The reaction from consumer feedback groups was positive. So Murphy moved forward. He toured around to different franchises to do a “cup show” in which he poured coffee into the new cup, told franchisees to drink from it and asked them how it felt. “It was great,” he says. “It hit on all the criteria we’d talked about -- cost, performance, environmental -- and it was with a trusted manufacturer we knew could scale up. And we got to keep our existing lid.”

Now they just had to tell the customers.

Image Credit: Floto + Warner

In February, Dunkin’ Donuts introduced its new double-walled paper cup and announced it would replace all foam cups by 2020, with rollout to begin this spring. Reaction, says Raskopf, has been mostly positive -- though, of course, for now the elimination of foam is mostly theoretical. But there is already one reason to worry. In early market tests of foamless stores, Murphy says they uncovered some crew members hoarding cases of foam to serve the regulars. “For every quote-unquote millennial who won’t drink out of foam and wants to make the environment a better place,” he says, “there’s also my father, who’s a veteran, who thinks it’s the best cup in the world and will save that foam cup to store nails in his basement.”  

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There is also a segment of consumers extremely devoted to “double cupping” -- or requesting a foam “hot cup” to put their plastic iced-coffee cup inside of -- a practice Murphy says started in Rhode Island and has spread to a few other nearby markets, as well as to some parts of Florida. Rhode Island is one of Dunkin’s biggest iced-coffee markets, and the practice is so widespread that some stores will automatically include a hot cup with every iced-coffee order. Solutions to this practice, including branded koozies and a reusable mug program, have not curbed the demand. “I often get cast with ‘How do we make the cold cup not sweat?’ and my answer to that always is ‘You’re asking me to change physics,’ ” says Murphy. “It’s really hard.”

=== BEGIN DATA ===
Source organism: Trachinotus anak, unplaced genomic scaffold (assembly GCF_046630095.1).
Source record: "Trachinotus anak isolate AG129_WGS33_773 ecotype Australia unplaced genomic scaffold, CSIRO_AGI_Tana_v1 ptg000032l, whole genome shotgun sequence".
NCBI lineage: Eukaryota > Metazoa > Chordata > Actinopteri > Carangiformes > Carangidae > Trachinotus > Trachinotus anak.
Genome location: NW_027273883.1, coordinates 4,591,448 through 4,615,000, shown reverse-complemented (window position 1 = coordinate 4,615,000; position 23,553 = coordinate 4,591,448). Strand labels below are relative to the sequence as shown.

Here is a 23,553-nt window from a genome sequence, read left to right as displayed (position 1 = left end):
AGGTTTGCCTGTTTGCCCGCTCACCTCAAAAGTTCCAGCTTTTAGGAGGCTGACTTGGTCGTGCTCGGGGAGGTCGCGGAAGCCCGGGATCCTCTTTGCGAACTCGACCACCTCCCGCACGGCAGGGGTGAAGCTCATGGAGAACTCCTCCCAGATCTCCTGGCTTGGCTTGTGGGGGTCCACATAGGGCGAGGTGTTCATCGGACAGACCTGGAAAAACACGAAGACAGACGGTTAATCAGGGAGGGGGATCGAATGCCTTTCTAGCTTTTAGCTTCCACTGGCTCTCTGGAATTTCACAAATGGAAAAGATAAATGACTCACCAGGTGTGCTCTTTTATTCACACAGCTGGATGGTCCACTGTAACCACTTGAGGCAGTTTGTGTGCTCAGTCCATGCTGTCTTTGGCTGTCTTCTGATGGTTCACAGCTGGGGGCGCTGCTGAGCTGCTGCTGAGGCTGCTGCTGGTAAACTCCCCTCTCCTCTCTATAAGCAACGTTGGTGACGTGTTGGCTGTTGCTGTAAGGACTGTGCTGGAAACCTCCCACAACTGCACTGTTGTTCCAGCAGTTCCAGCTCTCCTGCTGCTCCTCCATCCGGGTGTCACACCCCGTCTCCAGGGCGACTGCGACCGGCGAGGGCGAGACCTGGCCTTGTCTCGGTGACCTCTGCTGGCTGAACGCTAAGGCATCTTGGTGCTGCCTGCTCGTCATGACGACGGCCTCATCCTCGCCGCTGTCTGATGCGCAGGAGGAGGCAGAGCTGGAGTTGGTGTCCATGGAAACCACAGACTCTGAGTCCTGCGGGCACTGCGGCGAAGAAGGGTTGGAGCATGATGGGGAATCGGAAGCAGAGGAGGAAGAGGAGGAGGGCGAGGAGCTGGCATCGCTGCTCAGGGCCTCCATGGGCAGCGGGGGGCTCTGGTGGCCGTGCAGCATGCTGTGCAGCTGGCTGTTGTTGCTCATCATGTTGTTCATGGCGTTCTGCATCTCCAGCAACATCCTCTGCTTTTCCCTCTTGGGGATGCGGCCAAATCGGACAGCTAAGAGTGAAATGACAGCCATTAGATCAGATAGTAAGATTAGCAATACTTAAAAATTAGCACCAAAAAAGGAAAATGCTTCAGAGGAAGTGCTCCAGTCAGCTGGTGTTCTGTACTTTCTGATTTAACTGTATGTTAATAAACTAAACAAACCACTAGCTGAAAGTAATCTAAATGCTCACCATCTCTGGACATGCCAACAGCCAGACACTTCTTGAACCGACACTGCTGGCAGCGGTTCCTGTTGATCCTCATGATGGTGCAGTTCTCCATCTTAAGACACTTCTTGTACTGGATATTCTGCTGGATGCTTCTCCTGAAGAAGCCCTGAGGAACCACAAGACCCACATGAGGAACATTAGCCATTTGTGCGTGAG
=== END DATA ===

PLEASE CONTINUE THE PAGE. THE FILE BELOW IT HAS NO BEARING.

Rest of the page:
As a result, some customers have been taking the initiative. Diana Goodine, a busy mom of four and a daily Dunkin’ customer in suburban Rhode Island, began to stockpile foam cups the day the brand announced the news. Goodine says she’s tried the koozies, but they make her cup wobble. Her brother-in-law, who plans to install a permanent foam cup in his car, says that wrestling the sleeve onto his iced coffee is like trying to get it into a wet suit. (Dunkin’ has a fix for that: “As goofy as this idea sounds, half-koozies,” says Murphy. “They’re about an inch or two tall, so they don’t go up the full cup, but they prevent that condensation ring that happens on your desk. It’s almost like a coaster.”) 

Raskopf says that much of the focus now is on how to get parts of New England, and especially Rhode Island, prepared. (“We have a whole group of people working on exactly that,” says Raskopf. “We don’t have the solution yet.”) They don’t know if they’ll warn customers about the final foam date or if, instead, they’ll cut them off cold-turkey. Some franchisees have asked if they can please tell customers in the month leading up to the transition to save their foam cups. (“We’re exploring all options,” says Raskopf.) Murphy is hoping double-cupping devotees might reconsider the sleeves or reusable mugs. “But we’re going to get hate mail from [people] who are very upset,” he says. 

While Murphy and his team are still finalizing a rollout schedule, the first priority for replacing foam cups will be given to markets with legislation and bans. Meanwhile, the brand is also in the process of changing the cold cups’ lids from PET to a recyclable polypropylene, which Raskopf says should remove 500,000 pounds of material from the waste stream every year, and are meeting about more sustainable straw solutions. Also, 50 “next-generation” stores expected to open this year are 25 percent more energy-­efficient than standard stores and offer digital kiosks, a drive-through dedicated to app orders, cold brew on tap and healthier to-go snacks. All will carry the double-walled paper cups.  

In January, Dunkin’ unveiled one such store in Quincy, Mass., home of its very first store. Daniel, who takes my order at the counter on a late spring day, says that customers know the deal, but they’ll still ask for foam -- the double-cuppers especially. “They get mad, but we say it’s a foamless store,” he says.  The good news is that they don’t leave. Says Daniel, “They just ask for double cold cups.”